For the first time in the United States, some schools could start using facial recognition for security. Lockport Public Schools in western New York started testing it this week. It's one of the many areas of society now relying on the technology -- and that's raising new privacy and civil rights concerns.
Lawmakers are intensifying their calls for a temporary ban on the federal government’s use of facial recognition technology after the disclosure that the FBI has amassed a database of more than 640 million photographs.
You're probably aware that Google keeps tabs on what you're up to on its devices, apps, and services--but you might not realize just how far its tracking reach extends, into the places you go, the purchases you make, and much more. It's an extensive set of data, but you can take more control over what Google collects about you and how long the company keeps it. Here's how.
"It seems to me it’s time for a time out," House Oversight and Reform Committee ranking member Jim Jordan (R-Ohio) said during the hearing. "[This technology] is virtually unregulated -- but I think that frankly needs to change." The intensifying federal scrutiny comes amid a national debate over the technology, which has attracted the criticism of privacy and civil rights activists and calls for new restrictions.
Lawmakers moved on a host of bills this week centered around educational technology, including legislation aimed at restoring student privacy, bolstering the nation’s cybersecurity workforce, funding school security and better understanding participation in science and technology-related subjects among underrepresented groups.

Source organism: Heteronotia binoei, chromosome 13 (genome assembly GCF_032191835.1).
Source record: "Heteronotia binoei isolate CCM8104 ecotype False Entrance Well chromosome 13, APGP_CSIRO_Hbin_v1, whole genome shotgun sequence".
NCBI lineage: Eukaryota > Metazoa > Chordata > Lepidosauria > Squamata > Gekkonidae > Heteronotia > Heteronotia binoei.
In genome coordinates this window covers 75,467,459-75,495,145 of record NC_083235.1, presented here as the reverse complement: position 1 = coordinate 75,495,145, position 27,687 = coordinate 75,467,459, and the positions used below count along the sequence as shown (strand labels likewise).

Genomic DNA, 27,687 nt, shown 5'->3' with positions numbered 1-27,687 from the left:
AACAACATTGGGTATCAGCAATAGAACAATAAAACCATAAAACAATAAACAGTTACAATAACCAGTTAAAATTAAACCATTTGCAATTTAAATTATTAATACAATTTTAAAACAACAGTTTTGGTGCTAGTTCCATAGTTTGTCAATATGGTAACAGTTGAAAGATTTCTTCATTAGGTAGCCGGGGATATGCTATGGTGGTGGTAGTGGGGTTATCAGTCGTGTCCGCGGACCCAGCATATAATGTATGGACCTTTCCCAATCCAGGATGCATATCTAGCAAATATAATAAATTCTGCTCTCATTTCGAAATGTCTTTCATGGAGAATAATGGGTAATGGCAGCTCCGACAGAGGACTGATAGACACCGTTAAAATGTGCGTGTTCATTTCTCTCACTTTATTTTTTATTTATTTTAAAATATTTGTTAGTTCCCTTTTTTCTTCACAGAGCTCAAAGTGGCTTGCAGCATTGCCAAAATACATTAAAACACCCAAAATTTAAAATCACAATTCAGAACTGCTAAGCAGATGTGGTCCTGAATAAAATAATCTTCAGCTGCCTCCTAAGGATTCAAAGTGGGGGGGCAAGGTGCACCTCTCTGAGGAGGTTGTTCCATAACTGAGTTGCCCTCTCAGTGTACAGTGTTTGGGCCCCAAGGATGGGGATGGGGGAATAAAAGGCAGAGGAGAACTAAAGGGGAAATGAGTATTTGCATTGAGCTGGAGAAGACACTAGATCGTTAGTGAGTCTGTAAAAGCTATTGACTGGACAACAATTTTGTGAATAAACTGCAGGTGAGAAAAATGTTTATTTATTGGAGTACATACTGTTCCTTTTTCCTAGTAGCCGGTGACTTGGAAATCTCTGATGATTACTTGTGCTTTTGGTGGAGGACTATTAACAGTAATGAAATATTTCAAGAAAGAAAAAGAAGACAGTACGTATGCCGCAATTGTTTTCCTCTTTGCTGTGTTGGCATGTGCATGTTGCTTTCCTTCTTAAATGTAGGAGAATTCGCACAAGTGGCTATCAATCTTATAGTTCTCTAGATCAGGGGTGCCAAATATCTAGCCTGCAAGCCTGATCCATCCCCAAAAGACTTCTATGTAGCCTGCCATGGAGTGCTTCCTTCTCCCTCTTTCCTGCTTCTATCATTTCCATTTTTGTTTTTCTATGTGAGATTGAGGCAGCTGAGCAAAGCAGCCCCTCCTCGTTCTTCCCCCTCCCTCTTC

Police say facial recognition is “essential” and “imperative” -- a groundbreaking tool that allows them to track down criminals who would otherwise escape justice. Opponents say the technology is “nefarious” and “dangerous” -- an omen of repressive government surveillance.
There’s a common theme running through the spring season of developer conferences and tech events: trust and privacy. With the tech industry facing a backlash from consumers and regulators, tech giants including Facebook, Google, Apple and Microsoft are looking to assure everyone that they’re listening. But each company is approaching the issue in a very different way, and with a very different track record on the topic.
The feature allows users to set a time limit for Google to retain certain types of data, either three months or 18 months, after which the information is automatically deleted. For now, the auto-delete feature is only available for “Web & App Activity,” which tracks things like your searches and other browsing data. The company will offer options across more services in the future, including highly anticipated controls for location data (there are other ways to turn that tracking off in the meantime).
Would you let a stranger eavesdrop in your home and keep the recordings? For most people, the answer is, "Are you crazy?" Yet that's essentially what Amazon has been doing to millions of us with its assistant Alexa in microphone-equipped Echo speakers. And it's hardly alone: Bugging our homes is Silicon Valley's next frontier.
Senators are looking to intensify their work on drafting the nation's first consumer privacy bill, amid doubts they are any closer to a breakthrough after months of talks. At a hearing Wednesday, consumer advocates testified before the Senate Commerce Committee to offer their input on a potential federal privacy framework.